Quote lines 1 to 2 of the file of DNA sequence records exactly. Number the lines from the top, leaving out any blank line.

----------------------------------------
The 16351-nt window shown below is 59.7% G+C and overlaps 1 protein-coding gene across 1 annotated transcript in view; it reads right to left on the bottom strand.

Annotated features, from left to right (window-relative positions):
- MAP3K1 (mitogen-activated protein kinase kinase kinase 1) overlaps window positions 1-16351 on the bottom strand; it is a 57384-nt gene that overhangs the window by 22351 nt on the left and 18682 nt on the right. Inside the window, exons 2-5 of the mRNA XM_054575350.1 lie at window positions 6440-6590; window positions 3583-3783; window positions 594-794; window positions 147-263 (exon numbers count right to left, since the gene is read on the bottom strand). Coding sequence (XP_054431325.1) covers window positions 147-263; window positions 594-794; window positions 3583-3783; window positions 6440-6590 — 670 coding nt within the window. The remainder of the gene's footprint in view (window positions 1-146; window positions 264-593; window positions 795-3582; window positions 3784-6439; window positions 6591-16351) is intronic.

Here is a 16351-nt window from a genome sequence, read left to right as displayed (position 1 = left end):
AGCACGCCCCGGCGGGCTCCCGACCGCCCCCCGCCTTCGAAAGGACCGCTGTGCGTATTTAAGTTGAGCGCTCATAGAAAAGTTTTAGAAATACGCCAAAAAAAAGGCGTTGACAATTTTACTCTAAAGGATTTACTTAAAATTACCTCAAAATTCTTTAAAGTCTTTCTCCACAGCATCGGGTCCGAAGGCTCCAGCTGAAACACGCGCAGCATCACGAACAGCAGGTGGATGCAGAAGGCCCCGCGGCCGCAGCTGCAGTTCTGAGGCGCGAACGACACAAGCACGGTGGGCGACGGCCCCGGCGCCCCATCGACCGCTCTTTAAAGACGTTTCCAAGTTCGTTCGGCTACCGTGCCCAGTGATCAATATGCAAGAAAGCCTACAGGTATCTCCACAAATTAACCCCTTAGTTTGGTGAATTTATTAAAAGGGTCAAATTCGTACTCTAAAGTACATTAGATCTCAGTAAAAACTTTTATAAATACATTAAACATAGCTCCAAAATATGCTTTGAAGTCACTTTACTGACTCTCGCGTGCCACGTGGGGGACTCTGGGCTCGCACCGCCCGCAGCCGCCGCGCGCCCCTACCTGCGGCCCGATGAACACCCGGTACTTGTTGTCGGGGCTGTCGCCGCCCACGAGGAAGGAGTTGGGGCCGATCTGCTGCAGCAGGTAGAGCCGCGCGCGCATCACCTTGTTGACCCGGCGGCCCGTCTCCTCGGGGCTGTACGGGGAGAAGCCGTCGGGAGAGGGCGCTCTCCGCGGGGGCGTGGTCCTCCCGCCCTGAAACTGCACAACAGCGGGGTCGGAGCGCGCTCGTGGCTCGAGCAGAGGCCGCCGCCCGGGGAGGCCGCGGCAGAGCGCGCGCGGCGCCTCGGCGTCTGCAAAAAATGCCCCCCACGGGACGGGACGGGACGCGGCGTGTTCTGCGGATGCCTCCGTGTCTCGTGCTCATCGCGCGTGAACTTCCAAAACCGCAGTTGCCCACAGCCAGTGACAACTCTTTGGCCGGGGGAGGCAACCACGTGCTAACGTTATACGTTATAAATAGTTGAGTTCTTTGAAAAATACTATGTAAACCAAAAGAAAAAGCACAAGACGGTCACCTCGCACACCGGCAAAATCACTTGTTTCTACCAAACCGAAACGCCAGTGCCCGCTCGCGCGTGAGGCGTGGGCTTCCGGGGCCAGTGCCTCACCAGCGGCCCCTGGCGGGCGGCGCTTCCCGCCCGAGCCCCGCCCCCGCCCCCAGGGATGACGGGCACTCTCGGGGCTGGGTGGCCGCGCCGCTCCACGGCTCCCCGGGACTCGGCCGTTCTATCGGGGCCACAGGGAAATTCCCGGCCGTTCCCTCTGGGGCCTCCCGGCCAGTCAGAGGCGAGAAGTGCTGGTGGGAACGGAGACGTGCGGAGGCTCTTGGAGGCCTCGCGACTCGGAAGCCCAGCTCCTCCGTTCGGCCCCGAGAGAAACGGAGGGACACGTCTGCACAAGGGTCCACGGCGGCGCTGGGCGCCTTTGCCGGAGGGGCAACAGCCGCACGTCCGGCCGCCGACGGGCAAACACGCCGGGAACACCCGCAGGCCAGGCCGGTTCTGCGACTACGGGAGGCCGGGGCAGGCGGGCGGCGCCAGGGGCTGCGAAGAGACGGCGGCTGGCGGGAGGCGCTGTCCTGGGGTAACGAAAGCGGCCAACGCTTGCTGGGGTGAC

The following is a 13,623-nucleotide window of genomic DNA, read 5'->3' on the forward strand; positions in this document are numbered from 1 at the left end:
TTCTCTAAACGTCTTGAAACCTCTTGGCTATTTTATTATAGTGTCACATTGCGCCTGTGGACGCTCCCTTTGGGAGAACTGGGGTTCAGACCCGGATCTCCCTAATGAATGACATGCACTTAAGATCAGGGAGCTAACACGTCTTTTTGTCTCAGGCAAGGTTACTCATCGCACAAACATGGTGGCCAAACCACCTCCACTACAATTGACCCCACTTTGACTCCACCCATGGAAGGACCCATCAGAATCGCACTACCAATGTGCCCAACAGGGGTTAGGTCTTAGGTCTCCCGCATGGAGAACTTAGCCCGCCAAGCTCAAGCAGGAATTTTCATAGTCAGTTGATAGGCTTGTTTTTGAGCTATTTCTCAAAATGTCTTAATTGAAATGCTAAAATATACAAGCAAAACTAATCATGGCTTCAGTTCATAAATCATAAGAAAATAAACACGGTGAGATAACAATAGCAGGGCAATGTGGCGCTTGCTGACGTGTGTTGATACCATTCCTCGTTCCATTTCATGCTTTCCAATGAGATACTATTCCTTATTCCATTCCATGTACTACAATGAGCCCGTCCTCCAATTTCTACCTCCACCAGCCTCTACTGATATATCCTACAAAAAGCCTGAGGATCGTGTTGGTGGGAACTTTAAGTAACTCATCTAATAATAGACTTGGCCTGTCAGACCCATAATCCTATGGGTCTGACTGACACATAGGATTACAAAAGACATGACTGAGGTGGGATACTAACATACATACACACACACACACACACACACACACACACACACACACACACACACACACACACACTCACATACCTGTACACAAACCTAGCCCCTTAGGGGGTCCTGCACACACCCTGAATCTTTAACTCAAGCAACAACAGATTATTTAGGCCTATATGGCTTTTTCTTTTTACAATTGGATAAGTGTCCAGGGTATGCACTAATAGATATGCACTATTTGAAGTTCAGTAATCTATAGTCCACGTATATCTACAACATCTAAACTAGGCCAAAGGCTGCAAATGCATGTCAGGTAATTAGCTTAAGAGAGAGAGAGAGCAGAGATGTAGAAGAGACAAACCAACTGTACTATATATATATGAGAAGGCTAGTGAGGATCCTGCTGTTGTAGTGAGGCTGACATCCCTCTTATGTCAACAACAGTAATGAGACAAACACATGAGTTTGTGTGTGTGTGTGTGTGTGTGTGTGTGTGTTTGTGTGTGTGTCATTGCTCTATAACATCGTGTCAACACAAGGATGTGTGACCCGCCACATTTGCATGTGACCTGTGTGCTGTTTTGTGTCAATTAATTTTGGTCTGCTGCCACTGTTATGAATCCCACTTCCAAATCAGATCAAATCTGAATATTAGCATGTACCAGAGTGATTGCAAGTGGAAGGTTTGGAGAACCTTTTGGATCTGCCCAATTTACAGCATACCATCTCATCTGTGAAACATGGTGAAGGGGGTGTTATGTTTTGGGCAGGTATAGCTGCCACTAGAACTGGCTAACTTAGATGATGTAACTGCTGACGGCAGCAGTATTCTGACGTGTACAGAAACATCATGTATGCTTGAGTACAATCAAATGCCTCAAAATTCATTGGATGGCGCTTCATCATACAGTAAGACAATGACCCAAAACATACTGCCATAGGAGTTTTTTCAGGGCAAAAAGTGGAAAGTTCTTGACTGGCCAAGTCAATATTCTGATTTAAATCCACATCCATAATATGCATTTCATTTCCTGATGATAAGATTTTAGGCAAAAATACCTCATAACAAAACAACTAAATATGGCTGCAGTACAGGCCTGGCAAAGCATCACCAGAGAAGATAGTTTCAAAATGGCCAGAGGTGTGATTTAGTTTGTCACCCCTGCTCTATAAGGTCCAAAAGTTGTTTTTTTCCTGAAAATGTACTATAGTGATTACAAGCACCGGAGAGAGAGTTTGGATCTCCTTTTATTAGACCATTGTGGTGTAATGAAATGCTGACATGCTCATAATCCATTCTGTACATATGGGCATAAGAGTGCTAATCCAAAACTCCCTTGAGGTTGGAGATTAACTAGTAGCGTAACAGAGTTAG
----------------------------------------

The 16351-nt window shown below is 59.7% G+C and overlaps 1 protein-coding gene across 1 annotated transcript in view; it reads right to left on the bottom strand.

Annotated features, from left to right (window-relative positions):